Friday, August 18, 2006

a magyar parable

Ten years ago, I spent a couple days in Budapest on my way back from a mission trip to Chisinau. One afternoon, after we’d spent all morning on a bus tour of the city, my friend and I were browsing around a sort of arts and crafts mall, or gargantuan flea market that was a renovated train station. I spent all the Hungarian money I had with me, which wasn’t much, and we left the market as they were closing at 4:00pm.
As it turns out, most everyplace closed at 4:00pm – most importantly the banks and currency exchanges. So my friend and I found ourselves across the Danube and 10 miles from our hotel in a foreign city without even the 35 cents required to ride the train, and the only Hungarian word we knew was, “dahling”.
So we walked toward the river, crossed and headed in the general direction we believed would lead us to our hotel. We meandered, backtracked, circled, climbed, and eventually found ourselves at our hotel, exhausted, hungry and thankful fairly late at night. We found the concierge, changed dollars to forints and headed back out on foot to find a pizza. When we crashed late that night, we had become fairly familiar with both Buda and Pest and could probably have been dropped off blind folded anywhere in the city and found our way back.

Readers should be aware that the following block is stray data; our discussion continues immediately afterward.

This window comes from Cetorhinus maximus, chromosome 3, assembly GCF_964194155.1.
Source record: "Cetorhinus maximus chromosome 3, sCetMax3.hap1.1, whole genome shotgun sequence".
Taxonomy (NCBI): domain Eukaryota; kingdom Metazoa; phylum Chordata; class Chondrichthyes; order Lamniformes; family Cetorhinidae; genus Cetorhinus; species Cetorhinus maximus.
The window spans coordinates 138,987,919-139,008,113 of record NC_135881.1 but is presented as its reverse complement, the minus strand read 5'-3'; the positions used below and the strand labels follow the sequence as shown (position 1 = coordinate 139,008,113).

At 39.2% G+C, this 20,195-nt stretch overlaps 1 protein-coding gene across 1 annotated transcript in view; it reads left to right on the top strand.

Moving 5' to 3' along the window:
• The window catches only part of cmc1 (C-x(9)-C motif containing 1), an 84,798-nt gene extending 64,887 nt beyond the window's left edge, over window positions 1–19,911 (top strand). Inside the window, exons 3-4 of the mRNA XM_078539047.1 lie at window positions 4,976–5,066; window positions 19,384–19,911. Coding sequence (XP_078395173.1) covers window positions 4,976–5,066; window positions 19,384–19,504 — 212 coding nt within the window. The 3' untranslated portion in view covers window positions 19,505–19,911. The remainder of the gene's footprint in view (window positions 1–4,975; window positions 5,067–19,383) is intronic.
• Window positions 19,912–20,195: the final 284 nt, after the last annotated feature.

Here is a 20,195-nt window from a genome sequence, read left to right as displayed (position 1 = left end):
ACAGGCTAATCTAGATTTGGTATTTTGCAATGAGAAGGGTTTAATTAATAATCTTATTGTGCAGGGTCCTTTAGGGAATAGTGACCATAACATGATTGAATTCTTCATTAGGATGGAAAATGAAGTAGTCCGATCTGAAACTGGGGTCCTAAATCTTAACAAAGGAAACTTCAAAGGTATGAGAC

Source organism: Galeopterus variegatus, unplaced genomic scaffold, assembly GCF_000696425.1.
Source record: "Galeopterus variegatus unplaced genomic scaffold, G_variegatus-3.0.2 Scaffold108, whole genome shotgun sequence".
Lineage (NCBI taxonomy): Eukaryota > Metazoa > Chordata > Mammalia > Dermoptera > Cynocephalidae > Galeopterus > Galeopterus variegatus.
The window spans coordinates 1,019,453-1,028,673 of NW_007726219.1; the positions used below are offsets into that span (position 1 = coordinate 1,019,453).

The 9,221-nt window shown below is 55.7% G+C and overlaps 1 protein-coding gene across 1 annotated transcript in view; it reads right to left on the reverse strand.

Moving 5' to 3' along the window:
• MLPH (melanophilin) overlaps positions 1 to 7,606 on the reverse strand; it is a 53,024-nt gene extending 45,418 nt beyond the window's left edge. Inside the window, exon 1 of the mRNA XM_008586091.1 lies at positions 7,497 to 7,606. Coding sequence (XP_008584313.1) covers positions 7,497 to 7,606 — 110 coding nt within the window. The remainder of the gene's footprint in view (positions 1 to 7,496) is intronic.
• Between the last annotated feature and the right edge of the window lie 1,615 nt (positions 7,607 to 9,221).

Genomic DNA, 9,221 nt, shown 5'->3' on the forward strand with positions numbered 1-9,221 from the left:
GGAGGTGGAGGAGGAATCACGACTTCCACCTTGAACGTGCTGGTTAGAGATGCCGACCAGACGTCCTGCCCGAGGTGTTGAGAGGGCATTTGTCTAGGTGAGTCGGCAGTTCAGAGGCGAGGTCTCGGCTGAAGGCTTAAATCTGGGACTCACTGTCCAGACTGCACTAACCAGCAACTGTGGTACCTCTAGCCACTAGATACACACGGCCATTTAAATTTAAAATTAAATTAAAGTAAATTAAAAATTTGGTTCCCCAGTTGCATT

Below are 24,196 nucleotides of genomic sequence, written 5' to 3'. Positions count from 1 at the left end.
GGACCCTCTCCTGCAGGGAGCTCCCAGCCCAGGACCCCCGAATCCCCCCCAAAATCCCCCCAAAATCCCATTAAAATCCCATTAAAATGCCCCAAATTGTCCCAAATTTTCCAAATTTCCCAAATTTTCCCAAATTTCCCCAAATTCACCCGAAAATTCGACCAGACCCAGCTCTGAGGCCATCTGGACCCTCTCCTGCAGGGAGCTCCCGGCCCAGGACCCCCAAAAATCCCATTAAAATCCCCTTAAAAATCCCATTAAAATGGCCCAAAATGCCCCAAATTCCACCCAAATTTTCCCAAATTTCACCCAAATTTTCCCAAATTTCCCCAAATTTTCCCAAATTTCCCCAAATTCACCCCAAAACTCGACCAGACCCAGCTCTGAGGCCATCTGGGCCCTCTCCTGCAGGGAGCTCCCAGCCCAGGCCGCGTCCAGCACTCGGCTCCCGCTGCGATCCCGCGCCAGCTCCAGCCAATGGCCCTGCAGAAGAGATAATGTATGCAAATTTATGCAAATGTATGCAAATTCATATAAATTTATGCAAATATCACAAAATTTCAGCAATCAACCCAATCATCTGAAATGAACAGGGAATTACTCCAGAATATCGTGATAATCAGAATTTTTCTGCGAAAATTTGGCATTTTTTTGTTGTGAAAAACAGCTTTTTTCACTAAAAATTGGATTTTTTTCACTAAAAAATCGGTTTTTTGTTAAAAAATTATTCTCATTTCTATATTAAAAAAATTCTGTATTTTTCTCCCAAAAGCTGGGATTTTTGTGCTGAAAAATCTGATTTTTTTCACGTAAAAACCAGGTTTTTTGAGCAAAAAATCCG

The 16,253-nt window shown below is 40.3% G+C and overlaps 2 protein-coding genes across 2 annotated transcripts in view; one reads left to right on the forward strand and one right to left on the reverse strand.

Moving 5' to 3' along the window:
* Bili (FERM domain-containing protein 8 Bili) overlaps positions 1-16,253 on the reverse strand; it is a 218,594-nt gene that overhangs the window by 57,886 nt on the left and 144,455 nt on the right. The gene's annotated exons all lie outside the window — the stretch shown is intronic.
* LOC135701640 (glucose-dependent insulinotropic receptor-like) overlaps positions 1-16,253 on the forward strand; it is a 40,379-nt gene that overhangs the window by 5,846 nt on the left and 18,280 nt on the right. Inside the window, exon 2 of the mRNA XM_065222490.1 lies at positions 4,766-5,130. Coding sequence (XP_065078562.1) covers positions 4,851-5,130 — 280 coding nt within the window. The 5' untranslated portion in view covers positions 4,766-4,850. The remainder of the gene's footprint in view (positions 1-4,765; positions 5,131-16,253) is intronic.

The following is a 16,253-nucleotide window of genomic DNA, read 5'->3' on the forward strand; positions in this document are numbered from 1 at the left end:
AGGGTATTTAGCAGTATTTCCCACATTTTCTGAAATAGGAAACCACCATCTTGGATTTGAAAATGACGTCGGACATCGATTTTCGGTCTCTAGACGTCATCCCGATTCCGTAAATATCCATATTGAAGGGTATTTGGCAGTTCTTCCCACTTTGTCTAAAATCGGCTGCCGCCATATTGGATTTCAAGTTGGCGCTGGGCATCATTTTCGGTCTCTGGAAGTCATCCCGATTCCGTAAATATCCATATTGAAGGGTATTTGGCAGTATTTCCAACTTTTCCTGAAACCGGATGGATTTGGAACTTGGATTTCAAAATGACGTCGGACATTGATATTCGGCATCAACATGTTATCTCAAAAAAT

Several years later, I found myself back in Budapest again, for the third time, fairly familiar with the locations of the popular buildings and attractions. This time, we landed late, found the hotel and went back out for a bite and a stroll. The restaurant where we were to eat was quite a distance from the hotel, so we descended a couple levels below the streets a caught a train. After we ate we walked around looking at the beautiful sites and sights and the Danube. I, having spent so much time strolling around a few years before, recognized everything and had a strong sense of direction and location. Soon I began to become confused because it felt that everything I was seeing, I remembered as being on the other side of the river. I commented several times that I couldn’t figure out why I remembered everything backward. The feeling was so strong that it stole some of the enjoyment of the evening.
It wasn’t until we headed back to our hotel and had to cross the river that I realized that we’d gone under the river on the train to get to the restaurant. When we’d surfaced from the subway, I had no idea when crossed to the other side. All those buildings were in fact, on the right side of the river, it was I who was on the opposite side from where I thought I was.
Ok, it’s a boring story, but I know a whole lot of people who don’t realize they’ve crossed the river, but are accusing the buildings of having moved.

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